As Trade Between U.S., Mexico Tops $500 Billion, FMCSA official’s reckless comment could have unintended consequences

Bridge I & II in Laredo Texas
Bridges I & II linking sister cities of Laredo Texas and Nuevo Laredo Mexico. Trade between the two countries topped $500 billion dollars. Trade, equals jobs, for both countries
Trade between the United States and Mexico reached half a trillion dollars in 2011 and cross-border commerce continues to grow despite the drug violence in Mexico.

The final tally came out to $500 billion in goods and services traded between the two countries, according to a paper by the Mexico Institute at the Woodrow Wilson Center for Scholars and Arizona State University’s North American Center for Transborder Studies.

As this is occurring, William Quade, the FMCSA associate administrator for enforcement and program delivery came out last week with his claim that the cross-border trucking program that started last fall might not continue because of low participation by Mexican long-haul carriers. He went on to say that one reason Mexican carriers are hesitant to participate is because the Mexican trucking companies believe the program might not last very long.

Quade should have come out with a more positive statement, assuring Mexican transportation executive that the program is not going away, despite the best effort of groups such as OOIDA, The Teamsters and their allies among the various bogus safety groups.

And Quade should also have pointed out that despite the claims of the opposition, we haven’t seen the 10’s of 1000’s of “unsafe, dangerous, non-compliant” Mexican trucks crossing the border as they prophesied.

Instead, as it was in 2007, the Mexicans have entered the country in full compliance with our laws and regs and operated professionally and safely.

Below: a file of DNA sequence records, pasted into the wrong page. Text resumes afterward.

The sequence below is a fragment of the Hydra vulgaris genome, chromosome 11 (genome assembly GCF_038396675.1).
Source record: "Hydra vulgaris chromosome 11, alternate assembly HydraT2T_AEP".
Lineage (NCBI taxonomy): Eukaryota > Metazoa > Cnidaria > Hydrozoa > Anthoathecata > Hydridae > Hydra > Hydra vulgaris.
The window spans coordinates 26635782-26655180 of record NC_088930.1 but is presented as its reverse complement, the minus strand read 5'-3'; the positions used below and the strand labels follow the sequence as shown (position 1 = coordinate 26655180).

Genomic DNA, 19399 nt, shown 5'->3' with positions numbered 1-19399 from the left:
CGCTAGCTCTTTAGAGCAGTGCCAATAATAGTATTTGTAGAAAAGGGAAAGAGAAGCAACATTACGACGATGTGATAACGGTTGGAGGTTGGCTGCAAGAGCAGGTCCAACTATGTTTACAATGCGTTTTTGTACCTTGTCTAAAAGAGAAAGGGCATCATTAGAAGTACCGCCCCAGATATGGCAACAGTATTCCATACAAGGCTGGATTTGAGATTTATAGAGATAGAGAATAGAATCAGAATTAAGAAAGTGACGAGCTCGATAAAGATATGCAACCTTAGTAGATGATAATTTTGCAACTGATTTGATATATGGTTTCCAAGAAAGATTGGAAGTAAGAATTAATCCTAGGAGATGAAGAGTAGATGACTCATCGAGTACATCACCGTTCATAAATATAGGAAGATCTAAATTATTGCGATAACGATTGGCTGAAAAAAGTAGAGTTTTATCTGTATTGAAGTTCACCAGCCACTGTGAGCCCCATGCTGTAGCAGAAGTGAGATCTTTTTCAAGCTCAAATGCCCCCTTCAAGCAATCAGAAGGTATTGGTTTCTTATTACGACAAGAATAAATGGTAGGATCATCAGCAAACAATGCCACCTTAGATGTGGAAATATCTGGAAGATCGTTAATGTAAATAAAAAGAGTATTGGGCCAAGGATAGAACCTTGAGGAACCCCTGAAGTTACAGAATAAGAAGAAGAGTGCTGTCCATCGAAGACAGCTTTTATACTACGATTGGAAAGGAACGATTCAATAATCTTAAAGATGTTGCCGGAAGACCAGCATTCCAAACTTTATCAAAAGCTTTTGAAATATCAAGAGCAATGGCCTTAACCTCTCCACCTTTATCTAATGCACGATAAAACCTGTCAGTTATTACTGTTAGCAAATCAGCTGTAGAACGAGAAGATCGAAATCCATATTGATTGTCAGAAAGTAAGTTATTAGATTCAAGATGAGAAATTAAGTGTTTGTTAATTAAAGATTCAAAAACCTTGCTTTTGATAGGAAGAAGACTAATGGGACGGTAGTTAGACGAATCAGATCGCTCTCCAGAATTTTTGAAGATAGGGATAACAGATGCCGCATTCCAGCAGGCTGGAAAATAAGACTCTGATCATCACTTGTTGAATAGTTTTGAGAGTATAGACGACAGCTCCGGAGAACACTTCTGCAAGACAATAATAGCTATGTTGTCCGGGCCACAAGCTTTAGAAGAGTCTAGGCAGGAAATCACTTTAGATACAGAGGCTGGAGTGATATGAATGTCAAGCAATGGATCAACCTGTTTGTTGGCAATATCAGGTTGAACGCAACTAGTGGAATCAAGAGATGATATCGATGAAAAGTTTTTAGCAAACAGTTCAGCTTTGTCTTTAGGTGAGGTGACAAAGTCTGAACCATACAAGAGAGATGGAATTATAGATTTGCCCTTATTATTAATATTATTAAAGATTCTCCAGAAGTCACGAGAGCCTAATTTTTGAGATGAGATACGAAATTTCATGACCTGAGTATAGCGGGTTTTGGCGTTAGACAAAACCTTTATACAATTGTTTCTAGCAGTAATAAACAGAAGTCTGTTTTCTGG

David Hendricks, writing in a San Antonio Express-News editorial has this to say;

The Federal Motor Carrier Safety Administration has failed to look at the program from the point of the view of Mexican trucking company owners. Mexican carriers would like the chance to make U.S. deliveries, but they would have to invest in the process of applying for U.S. authority, submitting to inspections, training and licensing drivers, acquiring insurance and, perhaps, upgrading their fleets.

Cross Border Drayage
Cross border drayage truck clears customs entering the US from Mexico. Trucks such as this are used mainly for hauls within 10 miles on either side of the border. Not "junk' by any means.
That’s fine, but the Mexican truck company owners did this already in 1995 before the U.S. government nixed the border opening as scheduled by NAFTA. The owners invested again as the 2007 pilot program took off, only to see it end abruptly in 2009. Who could blame them for being hesitant under the new program that began last fall?

That’s why only 33 Mexican trucks have crossed the border zone under the new program as of two weeks ago.

Hendricks goes on to state the obvious and confirm what’s been said on Mexico Trucker Online for the past 5  years.

“Cross-border trucking has the potential to reduce the cost of North American freight movements, which could benefit consumers. The program offers a chance to improve security of freight movements and reduce the possibility of smuggling. Given time, the program eventually could take off, and those benefits could materialize.”
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